To and Fro

Yesterday afternoon my wife and I went out for our last sail of the year. It was a glorious day: the sun sang splendidly against a cerulean blue sky. Lake Ontario shimmered even though it was a little darker than its summer hue, portending winter’s approach. Soon it will be too cold to sail and so our sailing season winds down. While it is always a little sad to take down the mast in preparation for hauling out the boat, it seems a fitting task in October.

The winds yesterday were solidly out of the east and after bringing down the sail in order to motor to the marina, I set for south and the boat was just off perpendicular to the waves’ roll. A familiar feeling accompanied this: a strange kind of rocking in which it felt as if my body sloshed port and starboard at the same time. You don’t really get quite the same feeling under sail, yet it felt oddly familiar. Clearly I have had this feeling before while boating, yet the familiarity was not of that sort; not an “I remember this from last month” kind of familiarity. No, the familiarity was rather primordial. Not exactly an embryonic memory, yet more that than not.

It strikes me that this is really rather what life is sometimes like: a sloshing back and forth, a kind of moving in two directions at once. Pulled by this, pushed by that and sometimes that duality is calming and comforting – as it was for me yesterday – but sometimes it leaves me a little at loss; “at sea” as it were, and uncertain what to do, where to be, how to act because being pushed this way and that simultaneously is more than I can handle.

Strange this: sometimes a rocking motion is comforting and at other times it is uncomfortable or perhaps uncanny; a kind of eerie experience of my being tossed about in the world. Often it is marked by a loss of control that rattles my sense of well being. Yet, oddly enough, at other times being out of control gives me a paradoxical taste of freedom: since I am not ultimately in control I feel free to do what seems, what feels, what presents itself as right. Why does this sloshing, this tossing to and fro sometimes set me free, and other times unnerve me?

Likely the answer to this last question is too near to me to be seen objectively. Yet I know that when I content myself in my creature-hood I oddly find myself transcending myself, and when I want to play God, I realize I am not, and am reminded that I am dust – sometimes dust in the wind – blown about by circumstances beyond my control if not my knowledge.

The very taking down of our mast in a small way replicates this: I have no choice but to say farewell to a season, yet find the come and go of each season is a genteel reminder that ebb and flow is the way of life and death, and death and life. Each comes in its turn and with the passing over of one to the other I am reminded that it is enough to be in the hand of the One who rocks the cradle, who stays the storm, who paves this and problematizes that path.

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18 thoughts on “To and Fro

  1. I’m in love with your word choice!

  2. I do know that feeling – I put my trust in the hand of the One, but must confess that the storm sometimes gives me that “alligators” feeling

  3. shoreacres says:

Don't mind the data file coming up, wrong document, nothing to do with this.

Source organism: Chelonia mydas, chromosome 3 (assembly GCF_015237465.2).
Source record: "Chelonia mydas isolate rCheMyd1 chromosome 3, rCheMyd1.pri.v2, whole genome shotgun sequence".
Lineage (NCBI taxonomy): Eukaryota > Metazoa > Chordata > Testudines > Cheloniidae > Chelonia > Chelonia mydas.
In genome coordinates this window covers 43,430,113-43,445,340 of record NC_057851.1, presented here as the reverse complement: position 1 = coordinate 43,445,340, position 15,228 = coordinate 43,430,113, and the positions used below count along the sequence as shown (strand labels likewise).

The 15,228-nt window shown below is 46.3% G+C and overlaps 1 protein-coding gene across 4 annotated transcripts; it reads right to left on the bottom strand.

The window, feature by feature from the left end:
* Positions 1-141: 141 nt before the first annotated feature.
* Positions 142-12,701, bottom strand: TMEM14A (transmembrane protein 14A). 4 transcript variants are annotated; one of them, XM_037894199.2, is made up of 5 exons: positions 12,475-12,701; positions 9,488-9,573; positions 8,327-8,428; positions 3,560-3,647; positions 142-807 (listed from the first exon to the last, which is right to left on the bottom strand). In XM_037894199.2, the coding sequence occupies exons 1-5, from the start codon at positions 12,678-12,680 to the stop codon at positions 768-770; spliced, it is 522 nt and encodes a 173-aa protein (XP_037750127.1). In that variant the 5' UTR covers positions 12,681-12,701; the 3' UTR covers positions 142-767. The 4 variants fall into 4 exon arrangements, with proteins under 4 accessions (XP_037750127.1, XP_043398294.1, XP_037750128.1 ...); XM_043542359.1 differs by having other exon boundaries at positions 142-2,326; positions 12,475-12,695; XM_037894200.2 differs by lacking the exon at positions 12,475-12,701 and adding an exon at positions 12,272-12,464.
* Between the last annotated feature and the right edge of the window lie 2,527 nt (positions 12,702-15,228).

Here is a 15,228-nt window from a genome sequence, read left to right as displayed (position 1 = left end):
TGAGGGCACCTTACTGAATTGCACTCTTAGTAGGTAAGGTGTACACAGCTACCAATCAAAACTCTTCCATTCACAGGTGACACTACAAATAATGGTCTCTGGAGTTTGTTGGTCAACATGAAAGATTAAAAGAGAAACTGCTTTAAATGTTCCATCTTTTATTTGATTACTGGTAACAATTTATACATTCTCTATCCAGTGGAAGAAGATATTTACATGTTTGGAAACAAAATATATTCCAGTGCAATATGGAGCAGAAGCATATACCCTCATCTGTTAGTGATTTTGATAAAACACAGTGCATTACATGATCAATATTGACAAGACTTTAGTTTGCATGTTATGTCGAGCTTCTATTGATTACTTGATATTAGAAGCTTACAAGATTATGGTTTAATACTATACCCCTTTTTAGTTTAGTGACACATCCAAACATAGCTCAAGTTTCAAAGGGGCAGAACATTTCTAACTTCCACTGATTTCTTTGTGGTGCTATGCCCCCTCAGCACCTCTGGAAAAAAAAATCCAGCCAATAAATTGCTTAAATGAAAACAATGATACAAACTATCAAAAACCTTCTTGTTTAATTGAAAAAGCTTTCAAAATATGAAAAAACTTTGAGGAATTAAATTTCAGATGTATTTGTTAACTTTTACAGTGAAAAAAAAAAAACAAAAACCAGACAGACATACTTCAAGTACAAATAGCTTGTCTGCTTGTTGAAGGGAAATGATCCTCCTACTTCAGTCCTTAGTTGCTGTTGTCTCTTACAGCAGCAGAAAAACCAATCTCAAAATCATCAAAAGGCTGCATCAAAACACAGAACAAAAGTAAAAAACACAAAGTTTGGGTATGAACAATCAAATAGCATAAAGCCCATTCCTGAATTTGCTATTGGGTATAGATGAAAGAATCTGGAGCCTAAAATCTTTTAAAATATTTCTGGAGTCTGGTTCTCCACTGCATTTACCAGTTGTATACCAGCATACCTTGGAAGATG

“Confused seas” we call them, and they are hard to navigate. A long swell from one direction and wind-driven waves from another and even with the sail up it’s not long before someone’s saying, “Let’s think about changing tack”.

    Of course, there’s something else. Take down the sail, and the boat’s not balanced as it’s meant to be. Raise the sail, and the sense of being a life-sized bathtub toy disappears. Even in strong conditions, trimming sail’s a better bet than dropping sail. Maybe that’s life lesson #832: always have a storm sail at hand, ready to be hanked on!

  4. Marie Taylor says:

    Very nice. “Out of the cradle endlessly rocking…” The feeling reminds me of the seeking for the center – like on a tightrope – seeking for balance and in balancing feeling the freedom of no-thought.

  5. dianerivers says:

    So well said, as always, Allen. I love fall, but this whole end of season thing is always a little bittersweet. (Plus, I’m feeling a little seasick from all that rocking . . . !)

  6. Denise Hisey says:

    Your contrasting the comfort vs discomfort of the rocking is very relatable for me, Allen. Lovely post -again.

  7. agjorgenson says:

    Thanks. I’m glad that rings true for you. I suppose it is okay to have a sensation, a feeling, an emotion that is unique to me, but there seems to be something nice in holding it in solidarity with others.

  8. jannatwrites says:

    I’m not a sailor, but I could ‘feel’ this. There is comfort when we just let ourselves “be” in God’s care instead of mucking around like we know our way better.

  9. agjorgenson says:

    I agree totally. On a side note, it is interesting that during WW II in the Canadian navy, there was a disproportionate number of young men from the prairies, who like you (Arizona if I remember) did not grow up near water, but grew up feeling the sway of waves albeit in the form of wheat fields!

  10. Chris Edgar says:

    Yes, I can imagine that being buffeted by wind out on the ocean is one of the most direct ways to experience the lack of control that’s our lot as human beings — and, as you say, it’s comforting for me to know I was “born in free fall,” as Alan Watts put it, because no mistake I make can be too great to disturb the progress of the bigger game that’s going on.

  11. I love the idea that God sometimes “problematizes” our way. Hardening our hearts, even a bit, maybe. What a lovely meditation this was, made more so by the memories of boat and lake. Thank-you!

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